CHICAGO – Like the awesome Engine Who Could, the mighty Nothing Without a Company stage crafters have constructed another triumph at their new home in Berger Mansion on Chicago’s north side. “The Kid Thing” – written by Sarah Gubbins – is a terse, convincing and emotional play about fear, identity and breeding, and it is performed by its cast of five with utter authenticity. The show has a Thursday-Sunday run at the Berger North Mansion through April 15th, 2017. Click here for more details, including ticket information.
HollywoodChicago.com Blu-Ray Reviews
CHICAGO – Few figures have had less of an exciting domination of the world than Kevin Hart. In the past few years, the comedian has skyrocketed to leading fixture in the comedy scene, creating hit scripts out of films like “Think Like A Man” and “About Last Night,” while taking victory laps in his lacking stand-up features like “Kevin Hart: Let Me Explain”. The big problem is that these projects don’t justify his comic potential.
CHICAGO – This forgettable time waster is mildly amusing as long as you don’t let yourself go into mourning over Robert Deniro’s career. But then again that almost goes without saying these days. Likewise Stallone who has had far more interesting career choices in the last decade than this. The pair play retired boxers who comes out of retirement for one last fight. One for the paycheck. The other to settle an old score.
CHICAGO – It seems mean to pick on a movie for being merely entertaining. But when that film is part of the Lord of the Rings canon such criticism is fair. Peter Jackson manages to thrill here via some stunning action, and a truly memorable CGI Smaug. But Bilbo’s point of view seems lost in all the action, other characters and subplots. Clearly Jackson and Fran Walsh want The Hobbit to feel connected to their breathtaking Lord of the Rings trilogy but The Hobbit just doesn’t feel intimate enough. The second film in the trilogy is more entertaining but only marginally more moving.
Something always felt a bit out of place for me in Martin Scorsese’s brilliant “The King of Comedy”, just released on Blu-ray for the first time. I couldn’t put my finger on it but chalked it up to it being thematically ahead of its time in its investigation of the cult of personality that defines modern entertainment.
CHICAGO – If you’ve ever wondered what the difference is between a director and a producer, let “47 Ronin” explain how the hierarchy of creativity hinders the evolution of even the most straightforward-sounding pitches. “47 Ronin” is the type of samurai movie set in Japan that features native actors speaking only English, while Keanu Reeves stars as an outsider clearly plunked into the picture for stateside star power.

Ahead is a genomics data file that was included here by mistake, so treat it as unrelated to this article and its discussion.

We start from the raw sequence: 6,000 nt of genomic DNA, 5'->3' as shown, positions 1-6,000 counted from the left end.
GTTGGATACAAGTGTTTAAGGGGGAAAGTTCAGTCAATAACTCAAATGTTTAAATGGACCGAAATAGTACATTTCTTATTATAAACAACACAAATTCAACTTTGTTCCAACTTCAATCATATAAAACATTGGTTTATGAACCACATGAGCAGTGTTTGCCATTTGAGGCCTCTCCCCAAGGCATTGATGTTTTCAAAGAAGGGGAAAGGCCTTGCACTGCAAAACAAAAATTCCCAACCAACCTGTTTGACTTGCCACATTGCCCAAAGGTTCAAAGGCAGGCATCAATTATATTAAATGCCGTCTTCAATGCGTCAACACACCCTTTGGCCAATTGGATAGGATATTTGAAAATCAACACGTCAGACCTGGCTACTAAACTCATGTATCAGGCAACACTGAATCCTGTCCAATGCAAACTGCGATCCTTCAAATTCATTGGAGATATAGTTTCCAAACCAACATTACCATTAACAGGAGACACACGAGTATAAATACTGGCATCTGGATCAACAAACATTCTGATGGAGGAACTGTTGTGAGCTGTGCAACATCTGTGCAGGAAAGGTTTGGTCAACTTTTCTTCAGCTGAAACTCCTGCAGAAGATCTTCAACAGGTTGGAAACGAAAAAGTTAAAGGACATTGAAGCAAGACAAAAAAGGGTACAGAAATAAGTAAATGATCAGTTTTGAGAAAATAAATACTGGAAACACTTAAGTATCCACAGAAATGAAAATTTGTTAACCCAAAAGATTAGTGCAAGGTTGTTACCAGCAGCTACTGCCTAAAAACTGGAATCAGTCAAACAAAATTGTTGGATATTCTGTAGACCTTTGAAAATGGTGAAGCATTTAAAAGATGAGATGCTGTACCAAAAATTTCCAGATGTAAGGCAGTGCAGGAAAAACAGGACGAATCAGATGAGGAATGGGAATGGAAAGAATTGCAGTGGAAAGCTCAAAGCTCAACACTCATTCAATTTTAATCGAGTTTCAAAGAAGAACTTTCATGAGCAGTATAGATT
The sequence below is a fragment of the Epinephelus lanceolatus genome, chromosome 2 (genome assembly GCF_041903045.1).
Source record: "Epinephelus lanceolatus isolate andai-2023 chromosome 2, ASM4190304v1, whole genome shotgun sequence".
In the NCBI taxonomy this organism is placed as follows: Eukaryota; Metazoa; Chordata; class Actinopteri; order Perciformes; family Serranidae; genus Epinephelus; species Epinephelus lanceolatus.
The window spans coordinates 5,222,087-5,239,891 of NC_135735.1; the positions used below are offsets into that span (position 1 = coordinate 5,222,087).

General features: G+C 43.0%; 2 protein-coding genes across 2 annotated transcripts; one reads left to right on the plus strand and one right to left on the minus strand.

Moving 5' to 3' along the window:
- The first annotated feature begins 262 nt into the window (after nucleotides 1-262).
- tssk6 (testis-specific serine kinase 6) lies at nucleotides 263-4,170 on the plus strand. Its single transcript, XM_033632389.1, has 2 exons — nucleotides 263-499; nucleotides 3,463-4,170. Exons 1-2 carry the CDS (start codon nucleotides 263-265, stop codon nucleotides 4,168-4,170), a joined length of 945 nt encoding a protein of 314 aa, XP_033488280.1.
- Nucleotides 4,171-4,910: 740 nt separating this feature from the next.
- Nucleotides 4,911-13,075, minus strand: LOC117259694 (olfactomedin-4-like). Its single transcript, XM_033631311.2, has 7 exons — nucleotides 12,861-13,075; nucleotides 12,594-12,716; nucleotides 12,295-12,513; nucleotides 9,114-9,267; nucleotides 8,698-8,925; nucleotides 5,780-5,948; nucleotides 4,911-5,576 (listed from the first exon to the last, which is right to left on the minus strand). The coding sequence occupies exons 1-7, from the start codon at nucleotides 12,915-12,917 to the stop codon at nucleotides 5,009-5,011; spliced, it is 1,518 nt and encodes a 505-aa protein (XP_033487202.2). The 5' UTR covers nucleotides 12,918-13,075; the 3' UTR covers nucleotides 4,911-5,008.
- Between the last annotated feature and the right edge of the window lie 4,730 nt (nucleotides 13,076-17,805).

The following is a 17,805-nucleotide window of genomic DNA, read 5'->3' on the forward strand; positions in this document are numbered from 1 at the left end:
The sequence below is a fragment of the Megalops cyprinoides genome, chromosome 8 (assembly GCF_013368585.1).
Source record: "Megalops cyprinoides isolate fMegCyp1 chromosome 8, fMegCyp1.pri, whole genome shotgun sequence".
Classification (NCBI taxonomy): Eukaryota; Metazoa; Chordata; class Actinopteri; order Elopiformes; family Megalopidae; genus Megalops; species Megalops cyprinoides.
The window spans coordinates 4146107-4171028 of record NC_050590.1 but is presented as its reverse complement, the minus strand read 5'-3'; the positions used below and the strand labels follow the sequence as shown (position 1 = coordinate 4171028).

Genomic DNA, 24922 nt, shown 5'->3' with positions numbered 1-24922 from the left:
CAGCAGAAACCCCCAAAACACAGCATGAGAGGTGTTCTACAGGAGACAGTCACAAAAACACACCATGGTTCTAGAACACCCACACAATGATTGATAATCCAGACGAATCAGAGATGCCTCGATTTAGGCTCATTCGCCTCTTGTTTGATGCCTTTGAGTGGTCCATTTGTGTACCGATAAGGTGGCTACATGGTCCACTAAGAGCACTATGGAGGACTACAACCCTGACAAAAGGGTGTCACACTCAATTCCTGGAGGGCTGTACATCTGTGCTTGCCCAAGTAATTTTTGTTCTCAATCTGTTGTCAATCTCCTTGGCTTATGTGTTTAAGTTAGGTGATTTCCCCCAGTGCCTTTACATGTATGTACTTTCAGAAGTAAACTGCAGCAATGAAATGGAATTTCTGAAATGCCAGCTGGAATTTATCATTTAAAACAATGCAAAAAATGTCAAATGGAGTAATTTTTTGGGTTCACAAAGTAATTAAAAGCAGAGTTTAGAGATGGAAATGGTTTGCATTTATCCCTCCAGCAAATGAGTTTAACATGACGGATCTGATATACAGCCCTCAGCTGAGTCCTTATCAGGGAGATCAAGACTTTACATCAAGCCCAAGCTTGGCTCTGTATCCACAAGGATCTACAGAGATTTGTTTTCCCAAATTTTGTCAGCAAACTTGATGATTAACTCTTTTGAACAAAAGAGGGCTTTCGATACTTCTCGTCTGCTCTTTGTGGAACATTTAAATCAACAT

CHICAGO – I can’t recommend this more. “A Field in England” is a flashback and a flash forward all at once. It’s impossible to watch without thinking of great counter culture cinema. In fact when I saw it at Fantastic Fest 2013 it played as part of a double bill with Ken Russell’s “The Devils” (1971). They made perfect cinematic companion pieces. Russell’s film concerned a wayward priest desperate to protect his 17th century city from corruption in the Church only to fall victim to group hysteria when he is, ironically, accused of witchcraft by a jealous nun.
Few films have ever been as dissected and analyze as Ingmar Bergman’s “Persona”, recently released on Criterion Blu-ray for the first time with new special features. It’s somewhat ironic that so many people have spent so much intellectual energy on a film that Bergman admits came to him at a point of low health almost in a dream. In fact, “Persona” somewhat becomes less interesting to me as it’s dissected, much like Lynch’s “Mulholland Dr.” or Malick’s “Tree of Life”. They are distinctly emotional, symbolic pieces and perhaps they should just be appreciated as such instead of such analysis of “what they mean.” However you choose to appreciate one of Bergman’s most influential films, you should do so with the Criterion edition from this day forward.
What to Watch is back in two-week form this time around, hitting the most important Blu-ray, DVD, and streaming offerings from both March 25th and April 1st. No April Fool’s Day jokes here. We’re above that. Sorta. What you will find is one of the best movies of last year, a fantastic comedy series, a foreign film you really should see, and further proof that John Cusack is merely slipping into straight-to-DVD oblivion like that damn horse in “The Neverending Story”. Pick one of the six. What the Hell, pick two.
CHICAGO – Without rescue of a creative joke in sight, “Welcome to the Jungle” eventually devolves into an unsavory mash of “The Office” meets “Lord of the Flies”. Adam Brody’s Chris Myers is the lead character in a cube monkey’s generic fantasy, of which this film treats with a checklist. The attractive and amiable office mate (played by Megan Boone of Chicago Film Critics Festival favorite “Leave Me Like You Found Me”) is to be wooed, a manchild boss (Rob Huebel) is to be dethroned from his ego, and a world of freedom is to be revealed for those who have imprisoned themselves to 9-5 pressures.
There are handful of actors who will forever be ingrained in the canon of film history. John Wayne, Cary Grant, Jimmy Stewart, James Dean, Gregory Peck, to name just a few. One of the most iconic actors of all time, Humphrey Bogart, gets his own four-movie Blu-ray collection this week. This is the kind of release that usually hits near Father’s Day. Get your shopping done early this year.